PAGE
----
Maker/Create/Collaborativespace pre-conference – #RUSA #ALAMW14
Posted by lpearle on 31 January 2014
I was fortunate to get off the waiting list for the RUSA MARS/RSS pre-conference and see what public and academic librarians think about the maker/create/collaborate space trend.
The overwhelming message was the “maker/createspace” was not just about 3D and Audino, it was anything that isn’t reference or readers advisory. You don’t need to be a coder to be a creator, you can be a knitter, calligrapher or a rubber stamper (or another type of creator). This is a message that we need to remember as we create our spaces: it’s about the creation, not the tools. At bottom, doesn’t “maker” meet our mission as librarians, helping people explore their passions? In schools especially we’re supposed to help students create new things with the knowledge they acquire – and a maker/create/collaborative space does just that. Thinking about the space is a great way to start the strategic planning process, too, as it will involve people from different constituencies.
One important thing is to not be a closed shop: be open to all platforms (iOS, WinTel, Chrome, Lynix) and allow people to use all those during the programs. A diversity of experience and resources can spark really interesting ideas. It’s also critical to remember that not everyone can afford the tools necessary (it’s also important not to go broke providing for people using the space – finding that happy medium can be difficult).
How should you start? Ask the community what they want, and what they can bring to the space. Consider an Idea Studio (a la Warwick PL). NCSU’s Hunt Library has a 270o Visualization and Teaching Lab (home of the Virtual Paul’s Cross Website).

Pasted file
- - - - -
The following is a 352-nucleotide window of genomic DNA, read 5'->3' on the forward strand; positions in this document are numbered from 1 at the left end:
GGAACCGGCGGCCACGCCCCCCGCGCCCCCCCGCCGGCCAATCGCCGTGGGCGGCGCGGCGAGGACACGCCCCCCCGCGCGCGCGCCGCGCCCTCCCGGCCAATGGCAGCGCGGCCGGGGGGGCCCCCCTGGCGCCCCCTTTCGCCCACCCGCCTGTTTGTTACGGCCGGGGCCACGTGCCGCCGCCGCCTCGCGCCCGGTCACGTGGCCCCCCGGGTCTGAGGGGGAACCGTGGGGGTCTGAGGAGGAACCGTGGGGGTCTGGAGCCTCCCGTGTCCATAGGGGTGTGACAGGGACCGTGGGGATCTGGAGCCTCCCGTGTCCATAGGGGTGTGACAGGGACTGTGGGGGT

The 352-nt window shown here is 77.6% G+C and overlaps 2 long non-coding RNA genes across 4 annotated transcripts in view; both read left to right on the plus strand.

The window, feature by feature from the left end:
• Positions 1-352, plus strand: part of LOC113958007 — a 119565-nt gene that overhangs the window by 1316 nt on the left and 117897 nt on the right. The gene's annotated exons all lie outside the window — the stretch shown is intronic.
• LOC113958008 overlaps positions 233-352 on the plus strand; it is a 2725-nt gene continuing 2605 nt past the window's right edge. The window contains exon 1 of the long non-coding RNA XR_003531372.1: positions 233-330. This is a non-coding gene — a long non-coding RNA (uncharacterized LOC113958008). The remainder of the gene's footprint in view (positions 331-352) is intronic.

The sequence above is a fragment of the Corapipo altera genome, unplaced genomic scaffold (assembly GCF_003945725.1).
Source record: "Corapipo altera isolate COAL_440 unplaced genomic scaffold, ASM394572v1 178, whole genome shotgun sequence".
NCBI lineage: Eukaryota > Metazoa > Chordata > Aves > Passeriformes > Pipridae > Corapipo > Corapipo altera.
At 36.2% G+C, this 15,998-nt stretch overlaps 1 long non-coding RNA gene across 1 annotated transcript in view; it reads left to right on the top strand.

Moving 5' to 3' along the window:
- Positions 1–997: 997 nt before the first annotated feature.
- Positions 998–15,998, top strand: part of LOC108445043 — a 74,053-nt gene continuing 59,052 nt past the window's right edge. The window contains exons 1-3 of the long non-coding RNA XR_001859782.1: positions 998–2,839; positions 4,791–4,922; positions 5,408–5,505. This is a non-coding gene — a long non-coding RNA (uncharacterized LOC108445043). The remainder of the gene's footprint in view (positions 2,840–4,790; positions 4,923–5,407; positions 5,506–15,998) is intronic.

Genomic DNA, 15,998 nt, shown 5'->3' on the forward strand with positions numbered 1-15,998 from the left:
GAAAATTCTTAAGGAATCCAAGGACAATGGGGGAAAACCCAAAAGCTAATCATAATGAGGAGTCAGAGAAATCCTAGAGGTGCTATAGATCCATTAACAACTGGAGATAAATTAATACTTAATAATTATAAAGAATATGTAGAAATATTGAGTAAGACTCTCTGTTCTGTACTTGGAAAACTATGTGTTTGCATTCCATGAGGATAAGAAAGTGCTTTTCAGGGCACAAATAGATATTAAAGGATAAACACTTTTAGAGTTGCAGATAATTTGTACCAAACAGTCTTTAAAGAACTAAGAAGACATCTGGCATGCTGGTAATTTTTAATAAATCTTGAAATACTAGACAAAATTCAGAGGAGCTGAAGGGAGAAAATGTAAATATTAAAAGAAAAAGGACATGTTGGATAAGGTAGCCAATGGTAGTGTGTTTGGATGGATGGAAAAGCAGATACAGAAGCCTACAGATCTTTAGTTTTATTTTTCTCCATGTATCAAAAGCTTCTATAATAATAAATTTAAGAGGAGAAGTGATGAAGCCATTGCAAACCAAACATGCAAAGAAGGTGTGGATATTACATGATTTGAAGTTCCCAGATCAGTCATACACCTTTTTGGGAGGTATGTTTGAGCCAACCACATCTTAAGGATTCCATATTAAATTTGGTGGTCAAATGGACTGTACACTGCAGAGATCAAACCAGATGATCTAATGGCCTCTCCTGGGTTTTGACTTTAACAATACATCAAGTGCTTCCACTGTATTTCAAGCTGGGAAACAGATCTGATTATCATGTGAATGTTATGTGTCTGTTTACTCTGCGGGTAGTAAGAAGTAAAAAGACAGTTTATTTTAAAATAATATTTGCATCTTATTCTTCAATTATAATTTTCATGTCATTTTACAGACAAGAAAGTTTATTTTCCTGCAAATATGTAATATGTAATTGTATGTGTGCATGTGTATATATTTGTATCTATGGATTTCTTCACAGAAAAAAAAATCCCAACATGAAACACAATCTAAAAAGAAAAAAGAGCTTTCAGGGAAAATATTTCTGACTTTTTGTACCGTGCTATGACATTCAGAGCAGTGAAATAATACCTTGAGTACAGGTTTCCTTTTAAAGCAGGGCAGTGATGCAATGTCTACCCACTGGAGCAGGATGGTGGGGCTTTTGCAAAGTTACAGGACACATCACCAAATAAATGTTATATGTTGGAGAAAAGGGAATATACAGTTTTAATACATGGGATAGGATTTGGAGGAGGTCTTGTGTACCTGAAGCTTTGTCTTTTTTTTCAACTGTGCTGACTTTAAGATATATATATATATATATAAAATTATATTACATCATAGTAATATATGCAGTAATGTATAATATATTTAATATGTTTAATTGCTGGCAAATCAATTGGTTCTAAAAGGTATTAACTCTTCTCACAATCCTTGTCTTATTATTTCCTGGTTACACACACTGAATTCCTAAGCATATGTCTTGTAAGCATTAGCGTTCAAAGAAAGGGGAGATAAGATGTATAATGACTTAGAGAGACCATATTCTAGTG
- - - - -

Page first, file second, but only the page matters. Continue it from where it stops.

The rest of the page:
Final words: balance what the users really do want and need with what they’re told they want and need (by the media, the library administration, etc.). It’s a difficult process, and an on-going one, but very worth it.
Other pearls of wisdom:
- outside funding, but BYOP[roject] is also good
- Facebook and Twitter are great sources of ideas for what other libraries are doing – see how you can re-purpose their ideas
- helping people with digital curation is as much “maker” as it is “archivist”
- consider putting large windows in the space, so people outside can see what’s inside and get inspired
- students like whiteboards, flexible seating and furnishings
- MakerCamp (includes kits and program ideas) and other Google Summer Projects
- Squishy Circuits
- Ice Cube Crayons
- Cardboard Robots
- Learning Space Toolkit (especially journey maps)